The first piece of hardware that you will need when building a home theater PC is the computer case that will hold all the hardware.  For a home theater PC, it is recommended to use a small form factor case that has low noise from its fans.  There are several small form factor cases on the market that are completely designed for the home theater in mind. The downside from this type of case is that it is limited on the number of hardware components that can be installed.  You can also use a normal desktop case as a HTPC.  These cases will normally have more fan noise unless you go water cooled. But they do offer the most expandability.  For example if you would like to add more than one tuner card in your HTPC, you will probably require a desktop case.

Next you will need to purchase a motherboard and CPU.  Make sure when picking a motherboard, it will also fit in the case you have decided on.  Some small form factor HTPC or media center cases will require specially sized motherboards called micro ATX. If you plan to connect your new home theater PC to a wireless network, you should consider a motherboard that has a built in wireless card that is at least 802.11g.  If you will be using a wire network, just about any motherboard should be fine. Also look for a motherboard that has built in 5.1 or higher audio capabilities.  Although you can purchase an audio card sperately, I recommend purchasing a motherboard with one built in especially if you need to use a small form factor HTPC computer case.

I recommend at least a 2.4ghz dual core Intel CPU and if it will fit in your budget, a quad core processor such as the Intel Core 2 Q6850.  If you plan to do any video encoding the faster and more cores the CPU has will decrease the time it takes to encode and decode your video files.  But if you plan to only use the home theater PC to watch video and not encode video, a lower end processor should do just fine.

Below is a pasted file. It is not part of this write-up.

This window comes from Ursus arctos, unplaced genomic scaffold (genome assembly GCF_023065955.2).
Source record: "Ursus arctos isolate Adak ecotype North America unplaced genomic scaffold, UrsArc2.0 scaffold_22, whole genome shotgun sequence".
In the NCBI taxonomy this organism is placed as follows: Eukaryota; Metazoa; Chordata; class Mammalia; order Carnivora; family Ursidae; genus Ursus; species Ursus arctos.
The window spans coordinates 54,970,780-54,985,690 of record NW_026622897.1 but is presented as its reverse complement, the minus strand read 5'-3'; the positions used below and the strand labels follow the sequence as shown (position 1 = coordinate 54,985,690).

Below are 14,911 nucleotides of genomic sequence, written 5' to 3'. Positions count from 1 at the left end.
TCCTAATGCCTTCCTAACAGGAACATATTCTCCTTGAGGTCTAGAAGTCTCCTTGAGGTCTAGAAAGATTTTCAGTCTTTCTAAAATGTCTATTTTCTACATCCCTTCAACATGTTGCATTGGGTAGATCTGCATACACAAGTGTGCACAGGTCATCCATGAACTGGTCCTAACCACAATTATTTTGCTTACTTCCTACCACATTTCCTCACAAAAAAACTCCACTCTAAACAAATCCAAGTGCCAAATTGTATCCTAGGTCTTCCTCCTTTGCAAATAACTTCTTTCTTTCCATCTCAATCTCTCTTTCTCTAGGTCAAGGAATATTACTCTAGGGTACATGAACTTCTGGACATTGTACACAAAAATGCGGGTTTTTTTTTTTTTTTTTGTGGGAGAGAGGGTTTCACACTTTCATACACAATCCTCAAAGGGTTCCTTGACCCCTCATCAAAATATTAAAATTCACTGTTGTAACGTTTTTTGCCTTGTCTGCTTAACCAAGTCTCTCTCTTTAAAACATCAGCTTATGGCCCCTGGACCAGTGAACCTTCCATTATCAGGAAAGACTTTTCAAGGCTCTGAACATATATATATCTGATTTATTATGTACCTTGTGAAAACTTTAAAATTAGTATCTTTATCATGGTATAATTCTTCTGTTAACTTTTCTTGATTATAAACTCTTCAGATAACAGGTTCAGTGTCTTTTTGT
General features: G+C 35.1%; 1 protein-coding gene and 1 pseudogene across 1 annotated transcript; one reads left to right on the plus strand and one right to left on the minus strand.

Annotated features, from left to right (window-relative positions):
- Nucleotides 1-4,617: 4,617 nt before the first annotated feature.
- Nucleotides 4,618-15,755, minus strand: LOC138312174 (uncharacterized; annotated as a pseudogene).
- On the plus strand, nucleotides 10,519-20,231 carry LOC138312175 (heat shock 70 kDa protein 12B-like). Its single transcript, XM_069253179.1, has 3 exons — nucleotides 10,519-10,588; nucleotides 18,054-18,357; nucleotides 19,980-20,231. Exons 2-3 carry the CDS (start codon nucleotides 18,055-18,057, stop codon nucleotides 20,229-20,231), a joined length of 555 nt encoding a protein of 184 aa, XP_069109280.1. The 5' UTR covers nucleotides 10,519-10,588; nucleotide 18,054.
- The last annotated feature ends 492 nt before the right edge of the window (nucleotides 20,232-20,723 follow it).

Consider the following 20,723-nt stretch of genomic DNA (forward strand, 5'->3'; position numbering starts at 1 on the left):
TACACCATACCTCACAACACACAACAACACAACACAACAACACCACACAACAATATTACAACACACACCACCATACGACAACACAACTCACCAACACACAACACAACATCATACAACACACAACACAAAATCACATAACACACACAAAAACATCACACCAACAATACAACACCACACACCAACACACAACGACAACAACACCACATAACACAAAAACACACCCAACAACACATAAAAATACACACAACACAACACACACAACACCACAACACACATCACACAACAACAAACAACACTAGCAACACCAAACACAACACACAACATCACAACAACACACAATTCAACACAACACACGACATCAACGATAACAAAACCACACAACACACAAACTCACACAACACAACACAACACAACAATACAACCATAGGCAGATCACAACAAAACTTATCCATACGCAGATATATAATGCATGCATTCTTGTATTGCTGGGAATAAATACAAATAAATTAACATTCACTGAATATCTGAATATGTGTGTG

You will want at least 1GB of ram for your home theater PC if you are going to run Windows XP. But if you will be using VISTA, 2GB is highly recommended.  If you also plan to play games on the home theater PC, I recommend at least 2GB of DDR2 ram regardless of the operating system you choose.  More ram will also be a benefit when encoding video and audio.

The next hardware componet you will need to purchase is a video card.  Unless you also plan to build a home theater PC for gaming as well as video playback, you do not need the highest end graphics card on the market.  The only requirements is at least 128MB of onboard ram and HDTV output. I recommend a video card that has HDMI out that supports HDCP (high-bandwidth digital-content protection).  Be careful, as some video cards that have HDMI do not support HDCP.  These none HDCP card will cause problems when using Blueray DVDs. Most ATI video cards on the market today support HDCP so you may consider an ATI card.

Now you will need to add media devices to your new home theater PC.  The first device would be of course the hard drive.  I recommend a large hard drive of 512GB or more to store all you video files.  A 1TB raid array would be ideal in a home theater PC. High definition video files can be quite large at over 1.5GB or more and you will soon find yourself running out of hard drive space quite quickly if you have a small hard drive.  If you do run out of space and are using a desktop case, adding more internal hard drives later should not be a problem.  Even if you will be using a HTPC case, you can always add external hard drives such as SATA, Fireware or USB drives.

The last media device you will need is a DVD player and/or writer.  I recommend at least a dual layer DVD writer. I also recommend adding a Blueray DVD writer as well.  However a Blueray drive will be expensive. But it will allow you to play and write Blueray movies.  As noted earlier, most Blueray DVDs will require a HDCP compatible video card.